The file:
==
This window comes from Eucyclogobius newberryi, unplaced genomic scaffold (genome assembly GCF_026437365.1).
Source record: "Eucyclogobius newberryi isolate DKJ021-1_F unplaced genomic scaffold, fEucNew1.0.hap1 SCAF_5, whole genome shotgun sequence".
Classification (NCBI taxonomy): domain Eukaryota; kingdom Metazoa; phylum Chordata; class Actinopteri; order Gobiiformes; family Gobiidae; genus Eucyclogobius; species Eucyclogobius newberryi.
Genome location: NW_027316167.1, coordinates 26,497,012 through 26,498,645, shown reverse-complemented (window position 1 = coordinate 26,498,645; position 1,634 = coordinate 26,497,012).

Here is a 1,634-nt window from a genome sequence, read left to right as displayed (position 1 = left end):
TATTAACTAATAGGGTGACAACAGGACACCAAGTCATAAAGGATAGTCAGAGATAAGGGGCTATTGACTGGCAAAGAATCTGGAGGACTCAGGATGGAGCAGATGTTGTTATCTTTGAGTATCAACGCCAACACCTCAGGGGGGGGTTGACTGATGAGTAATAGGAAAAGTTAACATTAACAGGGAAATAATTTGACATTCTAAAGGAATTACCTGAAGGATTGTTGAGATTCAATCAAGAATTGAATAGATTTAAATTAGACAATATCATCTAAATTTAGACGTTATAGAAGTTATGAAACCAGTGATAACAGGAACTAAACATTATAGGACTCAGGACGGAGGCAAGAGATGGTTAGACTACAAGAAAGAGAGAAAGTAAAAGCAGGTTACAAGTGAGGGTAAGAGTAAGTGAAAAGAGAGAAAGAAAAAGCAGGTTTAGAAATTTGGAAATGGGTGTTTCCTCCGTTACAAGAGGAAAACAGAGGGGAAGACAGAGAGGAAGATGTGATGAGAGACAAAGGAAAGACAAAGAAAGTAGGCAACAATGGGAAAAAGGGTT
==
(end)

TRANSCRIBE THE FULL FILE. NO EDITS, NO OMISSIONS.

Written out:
This window comes from Eucyclogobius newberryi, unplaced genomic scaffold (genome assembly GCF_026437365.1).
Source record: "Eucyclogobius newberryi isolate DKJ021-1_F unplaced genomic scaffold, fEucNew1.0.hap1 SCAF_5, whole genome shotgun sequence".
Classification (NCBI taxonomy): domain Eukaryota; kingdom Metazoa; phylum Chordata; class Actinopteri; order Gobiiformes; family Gobiidae; genus Eucyclogobius; species Eucyclogobius newberryi.
Genome location: NW_027316167.1, coordinates 26,497,012 through 26,498,645, shown reverse-complemented (window position 1 = coordinate 26,498,645; position 1,634 = coordinate 26,497,012).

Here is a 1,634-nt window from a genome sequence, read left to right as displayed (position 1 = left end):
TATTAACTAATAGGGTGACAACAGGACACCAAGTCATAAAGGATAGTCAGAGATAAGGGGCTATTGACTGGCAAAGAATCTGGAGGACTCAGGATGGAGCAGATGTTGTTATCTTTGAGTATCAACGCCAACACCTCAGGGGGGGGTTGACTGATGAGTAATAGGAAAAGTTAACATTAACAGGGAAATAATTTGACATTCTAAAGGAATTACCTGAAGGATTGTTGAGATTCAATCAAGAATTGAATAGATTTAAATTAGACAATATCATCTAAATTTAGACGTTATAGAAGTTATGAAACCAGTGATAACAGGAACTAAACATTATAGGACTCAGGACGGAGGCAAGAGATGGTTAGACTACAAGAAAGAGAGAAAGTAAAAGCAGGTTACAAGTGAGGGTAAGAGTAAGTGAAAAGAGAGAAAGAAAAAGCAGGTTTAGAAATTTGGAAATGGGTGTTTCCTCCGTTACAAGAGGAAAACAGAGGGGAAGACAGAGAGGAAGATGTGATGAGAGACAAAGGAAAGACAAAGAAAGTAGGCAACAATGGGAAAAAGGGTT